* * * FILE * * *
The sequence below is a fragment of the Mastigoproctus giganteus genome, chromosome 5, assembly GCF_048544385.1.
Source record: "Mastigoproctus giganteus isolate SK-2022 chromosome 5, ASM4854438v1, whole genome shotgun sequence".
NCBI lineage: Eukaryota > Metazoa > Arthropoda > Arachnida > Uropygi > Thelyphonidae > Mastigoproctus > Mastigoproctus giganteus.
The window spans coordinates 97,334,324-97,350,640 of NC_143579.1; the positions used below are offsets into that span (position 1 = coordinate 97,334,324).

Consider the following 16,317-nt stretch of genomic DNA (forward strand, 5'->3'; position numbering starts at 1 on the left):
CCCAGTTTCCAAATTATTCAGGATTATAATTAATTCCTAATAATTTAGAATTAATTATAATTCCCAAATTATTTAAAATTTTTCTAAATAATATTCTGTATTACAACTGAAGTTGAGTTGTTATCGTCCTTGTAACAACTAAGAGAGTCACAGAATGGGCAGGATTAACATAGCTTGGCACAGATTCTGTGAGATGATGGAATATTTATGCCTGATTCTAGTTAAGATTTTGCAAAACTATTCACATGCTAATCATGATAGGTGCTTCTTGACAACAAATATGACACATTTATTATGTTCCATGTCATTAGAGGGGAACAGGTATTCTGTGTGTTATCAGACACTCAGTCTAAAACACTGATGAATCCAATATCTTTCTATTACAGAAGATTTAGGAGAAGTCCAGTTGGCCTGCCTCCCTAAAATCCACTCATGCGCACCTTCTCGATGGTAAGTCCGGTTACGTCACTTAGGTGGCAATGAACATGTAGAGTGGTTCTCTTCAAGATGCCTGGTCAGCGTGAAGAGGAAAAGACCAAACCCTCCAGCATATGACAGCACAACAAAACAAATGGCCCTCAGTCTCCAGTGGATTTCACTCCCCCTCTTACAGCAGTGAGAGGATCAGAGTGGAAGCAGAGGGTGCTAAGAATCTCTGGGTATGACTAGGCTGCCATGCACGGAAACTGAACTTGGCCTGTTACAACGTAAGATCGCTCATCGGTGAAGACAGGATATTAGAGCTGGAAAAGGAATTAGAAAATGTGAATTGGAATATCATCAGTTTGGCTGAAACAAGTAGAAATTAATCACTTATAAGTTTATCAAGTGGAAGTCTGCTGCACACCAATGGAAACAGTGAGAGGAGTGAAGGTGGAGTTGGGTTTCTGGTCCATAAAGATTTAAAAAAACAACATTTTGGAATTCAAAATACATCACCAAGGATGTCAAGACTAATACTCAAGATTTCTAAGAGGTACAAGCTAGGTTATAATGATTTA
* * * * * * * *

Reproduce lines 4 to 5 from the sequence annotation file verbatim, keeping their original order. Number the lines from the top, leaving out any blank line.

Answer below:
The window spans coordinates 97,334,324-97,350,640 of NC_143579.1; the positions used below are offsets into that span (position 1 = coordinate 97,334,324).

Consider the following 16,317-nt stretch of genomic DNA (forward strand, 5'->3'; position numbering starts at 1 on the left):